Camlet was a mixed stuff of wool and silk. It was very expensive, and later Pepys gave 24l. for a suit. (See June 1st, 1664.)
This text comes from a footnote on a diary entry in the 1893 edition edited by Henry B. Wheatley.
CAMICA, Camlet, or fine Stuff, made of Camels Hair and Silk.
CAMLET, A kind of stuff made with Wool and Silk
---An Universal Etymological Dictionary. 1675
CAMBLET, or Camlet, a plain stuff, composed of a warp and woof, which is manufactured on a loom, with two treddles, as linens are.
There are camblets of several sorts, some of goats hair, both in the warp and woof; others, in which the warp is of hair, and the woof half hair and half silk; others again, in which both the warp and the woof are of wool; and lastly, some, of which the warp is of wool and the woof of thread. Some are dyed in the thread, others are dyed in the piece, others are marked or mixed; some are striped, some waved or watered, and some figured.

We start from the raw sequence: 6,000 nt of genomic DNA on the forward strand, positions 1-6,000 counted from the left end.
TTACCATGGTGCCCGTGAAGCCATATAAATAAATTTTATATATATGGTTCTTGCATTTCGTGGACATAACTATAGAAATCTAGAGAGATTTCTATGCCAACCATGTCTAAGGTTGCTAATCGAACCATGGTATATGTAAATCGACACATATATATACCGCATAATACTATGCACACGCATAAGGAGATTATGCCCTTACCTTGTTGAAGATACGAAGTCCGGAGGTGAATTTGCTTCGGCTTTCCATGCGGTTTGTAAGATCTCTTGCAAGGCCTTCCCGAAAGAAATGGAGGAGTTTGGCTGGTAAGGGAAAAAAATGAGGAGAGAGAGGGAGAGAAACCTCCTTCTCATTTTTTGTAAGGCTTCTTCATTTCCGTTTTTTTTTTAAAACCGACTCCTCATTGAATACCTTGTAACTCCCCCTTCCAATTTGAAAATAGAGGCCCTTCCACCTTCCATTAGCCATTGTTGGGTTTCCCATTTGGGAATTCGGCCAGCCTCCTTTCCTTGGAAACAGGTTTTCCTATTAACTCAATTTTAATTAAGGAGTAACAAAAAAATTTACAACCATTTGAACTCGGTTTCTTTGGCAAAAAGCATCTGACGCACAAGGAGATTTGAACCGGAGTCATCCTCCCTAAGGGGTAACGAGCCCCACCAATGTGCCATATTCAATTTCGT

Camblets are proper for several uses, according to their different kinds and qualities: some serve to make garments both for men and women; some for bed curtains; others for houshold furniture, &c.
---The complete dictionary of arts and sciences. T.H. Crocker, 1764.
Chart showing the number of references in each month of the diary’s entries.